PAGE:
Daniel Orozco’s long-awaited story collection, Orientation, begins with its title story, which saw publication in 1995. So Orozco’s book, from its outset, demands some workerly dedication. Using second-person narration, Orozco walks the reader through their first day of employment at a comically transparent workplace, rich with life. “Rich with life” accurately describes all of the stories contained in Orientation. Each of Orozco’s characters is made real by his vivid and sharp characterizations, and they’re each burdened with pain, prettified by his prose.

The story collection is made up of moments, one after another, of startlingly poignant yet ostensibly ordinary interactions. A woman shamefully, self-consciously buys cookies for herself and only herself. Bridge painters change their attitudes toward the youngest crew member after he experiences trauma on the job, their every word or gesture toward him charged with new meaning, and profound sorrow for the kid’s lost innocence. In “Officers Weep,” Orozco shows his playful side, using a police blotter template to illustrate the private thoughts and feelings of his characters:

5600 Block, Fairvale Avenue. Traffic stop. Illegal U-turn. Officer [Shield #325] approaches vehicle. […] Officer tucks errant lock behind ear, secures it in place with a readjustment of duty cap […] Officer [Shield #647] observes intimate sequence from his position behind wheel of Patrol Unit. Officer enthralled. Officer ascertains the potential encroachment of love, maybe, into his cautious and lonely life. Officer swallows hard.

The collection’s final story (though it feels wrong calling it a single story), “Shakers,” is a devastating depiction and deconstruction of the effects wrought by a (minor) California earthquake.

Orozco took many years to complete Orientation. Its slimness (160 pages) would be dispiriting, if they weren’t 160 carefully-constructed pages that bear all but a physical mark of the love and hard work and serious thought that Orozco put into each and every line. They are the best 160 pages they could be. Time has been a friend to Orozco, who seems to have used the years of pre-publication to cut away the fat that fills too many story collections today. The stories where he goes out on a narrative limb (such as the formally daring “Officers Weep,” or “Somoza’s Dream,” a fictionalized [to what degree, one is unsure] account of the assassination of former Nicaraguan President “Tachito” Somoza Debayle) don’t fall under their own experimental weight. They are skillfully contained and whole. Orozco takes risks, and spins stories in directions new to me, as I’m confident they’ll be new to many readers. What makes Orientation so significant is that the forms Orozco’s stories take, while fresh and newly-imagined by its author, feel somehow already perfected. The nine stories in Orientation are stunning models of how to excitingly breathe life into a process (the telling of stories) that too often feels tapped of new possibilities. For this reason, Orientation is one of the most inspiring books I’ve read this year.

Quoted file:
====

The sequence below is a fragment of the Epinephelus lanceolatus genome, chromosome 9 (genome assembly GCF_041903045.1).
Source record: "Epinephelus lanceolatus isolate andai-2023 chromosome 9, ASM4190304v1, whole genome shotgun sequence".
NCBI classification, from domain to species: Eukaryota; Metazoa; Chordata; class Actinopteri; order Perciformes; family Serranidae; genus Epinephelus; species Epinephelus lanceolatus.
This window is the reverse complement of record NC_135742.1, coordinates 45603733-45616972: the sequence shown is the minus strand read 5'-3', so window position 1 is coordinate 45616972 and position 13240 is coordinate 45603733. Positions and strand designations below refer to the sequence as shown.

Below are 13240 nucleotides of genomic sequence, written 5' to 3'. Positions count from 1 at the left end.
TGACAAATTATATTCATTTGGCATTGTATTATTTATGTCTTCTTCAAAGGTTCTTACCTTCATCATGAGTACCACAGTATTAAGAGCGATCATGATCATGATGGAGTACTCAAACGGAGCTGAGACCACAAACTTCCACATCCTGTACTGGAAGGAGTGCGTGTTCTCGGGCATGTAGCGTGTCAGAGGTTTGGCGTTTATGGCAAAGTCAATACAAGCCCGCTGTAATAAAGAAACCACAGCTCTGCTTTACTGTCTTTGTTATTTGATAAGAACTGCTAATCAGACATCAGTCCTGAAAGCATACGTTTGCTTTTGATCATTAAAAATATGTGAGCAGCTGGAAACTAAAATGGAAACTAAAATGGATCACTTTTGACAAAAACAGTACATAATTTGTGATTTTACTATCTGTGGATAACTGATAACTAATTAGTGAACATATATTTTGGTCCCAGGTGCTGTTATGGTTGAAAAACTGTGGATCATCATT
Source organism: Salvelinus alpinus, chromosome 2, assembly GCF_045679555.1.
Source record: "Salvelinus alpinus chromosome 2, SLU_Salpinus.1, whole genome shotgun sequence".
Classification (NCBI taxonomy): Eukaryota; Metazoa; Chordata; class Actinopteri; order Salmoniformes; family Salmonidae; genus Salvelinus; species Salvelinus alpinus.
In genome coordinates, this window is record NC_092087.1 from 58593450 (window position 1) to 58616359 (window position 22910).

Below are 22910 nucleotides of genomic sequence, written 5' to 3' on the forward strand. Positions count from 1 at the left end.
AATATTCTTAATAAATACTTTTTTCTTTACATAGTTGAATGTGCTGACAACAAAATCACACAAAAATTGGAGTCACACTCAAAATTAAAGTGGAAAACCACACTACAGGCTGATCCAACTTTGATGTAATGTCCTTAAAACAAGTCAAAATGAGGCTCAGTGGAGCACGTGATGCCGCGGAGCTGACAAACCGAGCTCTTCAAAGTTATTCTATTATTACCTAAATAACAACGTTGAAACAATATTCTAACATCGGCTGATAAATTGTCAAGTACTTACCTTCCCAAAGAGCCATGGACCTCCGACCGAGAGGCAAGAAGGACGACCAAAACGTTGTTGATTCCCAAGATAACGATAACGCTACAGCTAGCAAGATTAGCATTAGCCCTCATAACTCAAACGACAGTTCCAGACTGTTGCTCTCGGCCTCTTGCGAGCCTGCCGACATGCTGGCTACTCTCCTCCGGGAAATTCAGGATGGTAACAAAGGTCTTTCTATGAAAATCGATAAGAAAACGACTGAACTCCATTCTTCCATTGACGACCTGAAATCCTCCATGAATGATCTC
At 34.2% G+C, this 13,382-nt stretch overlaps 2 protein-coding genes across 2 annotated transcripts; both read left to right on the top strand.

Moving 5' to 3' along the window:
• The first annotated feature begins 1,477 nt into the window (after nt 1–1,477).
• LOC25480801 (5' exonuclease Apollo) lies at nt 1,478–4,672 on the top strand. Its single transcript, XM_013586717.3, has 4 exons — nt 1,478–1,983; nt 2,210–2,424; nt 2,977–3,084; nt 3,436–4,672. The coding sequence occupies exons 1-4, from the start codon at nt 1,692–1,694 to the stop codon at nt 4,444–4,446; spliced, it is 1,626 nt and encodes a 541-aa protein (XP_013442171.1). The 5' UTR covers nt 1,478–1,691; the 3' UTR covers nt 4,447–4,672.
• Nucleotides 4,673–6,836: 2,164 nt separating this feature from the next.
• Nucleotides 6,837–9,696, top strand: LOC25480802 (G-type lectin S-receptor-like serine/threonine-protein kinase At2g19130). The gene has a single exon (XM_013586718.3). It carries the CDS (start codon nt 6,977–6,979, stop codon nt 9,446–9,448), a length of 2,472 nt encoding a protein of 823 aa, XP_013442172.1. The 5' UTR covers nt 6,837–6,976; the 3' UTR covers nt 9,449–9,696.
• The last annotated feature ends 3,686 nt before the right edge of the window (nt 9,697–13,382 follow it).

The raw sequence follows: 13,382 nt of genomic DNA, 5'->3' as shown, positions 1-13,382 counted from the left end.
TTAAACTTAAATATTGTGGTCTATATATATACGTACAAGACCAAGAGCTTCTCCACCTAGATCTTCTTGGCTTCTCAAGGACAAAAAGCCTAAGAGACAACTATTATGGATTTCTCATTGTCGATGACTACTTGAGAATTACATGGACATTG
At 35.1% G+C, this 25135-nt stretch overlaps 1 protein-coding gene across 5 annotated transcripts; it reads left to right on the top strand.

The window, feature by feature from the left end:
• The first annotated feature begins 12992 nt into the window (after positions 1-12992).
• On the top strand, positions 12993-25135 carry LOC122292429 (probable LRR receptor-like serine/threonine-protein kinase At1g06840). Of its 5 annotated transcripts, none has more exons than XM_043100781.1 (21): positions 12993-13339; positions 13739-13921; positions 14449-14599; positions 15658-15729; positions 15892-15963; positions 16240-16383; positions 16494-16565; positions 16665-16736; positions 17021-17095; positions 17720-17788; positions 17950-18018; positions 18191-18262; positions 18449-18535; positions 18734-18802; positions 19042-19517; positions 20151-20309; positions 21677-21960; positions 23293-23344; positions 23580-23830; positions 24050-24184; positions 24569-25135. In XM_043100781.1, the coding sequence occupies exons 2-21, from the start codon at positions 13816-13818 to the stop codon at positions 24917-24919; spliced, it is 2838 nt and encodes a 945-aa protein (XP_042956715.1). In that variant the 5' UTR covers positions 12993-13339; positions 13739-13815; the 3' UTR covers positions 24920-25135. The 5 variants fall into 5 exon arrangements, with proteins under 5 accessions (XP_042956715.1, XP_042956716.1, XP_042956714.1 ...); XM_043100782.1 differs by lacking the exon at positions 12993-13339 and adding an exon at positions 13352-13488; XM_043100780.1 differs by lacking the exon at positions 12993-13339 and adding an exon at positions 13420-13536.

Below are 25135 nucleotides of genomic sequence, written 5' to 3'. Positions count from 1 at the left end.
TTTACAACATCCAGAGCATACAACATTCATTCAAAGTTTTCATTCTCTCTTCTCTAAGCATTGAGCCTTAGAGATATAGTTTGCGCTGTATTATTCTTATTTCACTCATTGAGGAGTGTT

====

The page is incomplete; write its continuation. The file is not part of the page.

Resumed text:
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How To Be A Great Artist: A 16mm B/W Short

Here’s a short film I made this semester about mimesis, and the artist’s need to actively engage with the world.

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The Gospel of Anarchy by Justin Taylor

What would Anarchy look like if we simply started calling it Faith?

To the best of my knowledge they haven’t yet been labeled. “They” are Justin Taylor, Joshua Cohen, Blake Butler, Mike Young, Zachary German, Tao Lin, Stephen Elliott, and others. I think of these talented contemporary writers as a collective of artists linked not by geography or, really, style, but by techno-proximity, their strong online/virtual presences. They write for similarly hip, erudite, and engaging websites (most notably HTMLGIANT and The Rumpus, pages that Rumpus editor Stephen Elliott has referred to as “sister sites”). One doesn’t have to wait for an author interview to learn their influences; an early excitement of reading Taylor’s fantastic new, debut novel, The Gospel of Anarchy, comes from reading the G.K. Chesterton epigraph. Seeing it, my mind traveled back to the fall of 2009, no doubt when Taylor was writing/finishing/polishing his novel for submission to his editor at Harper Perennial. On HTMLGIANT, he posted a series of Chesterton “Power Quotes” (the epigraph not among them). I didn’t know it at the time, but by reading a blog I was seeing the gears turning in the great machinery of creation, creativity. I was watching part of the process: an author attempting to understand and define his own work through the words of another. This special access granted by the Internet, along with their formidable talent, make this group of writers distinct from any previous.

The Gospel of Anarchy knocked me flat, and signals Taylor as a prominent voice of the unnamed movement referred to above. I had read most of Taylor’s short fiction from last year’s much-heralded collection, Everything Here Is The Best Thing Ever, and liked them enough. His voice, though, carries exceptionally well, better even, for the novel-length.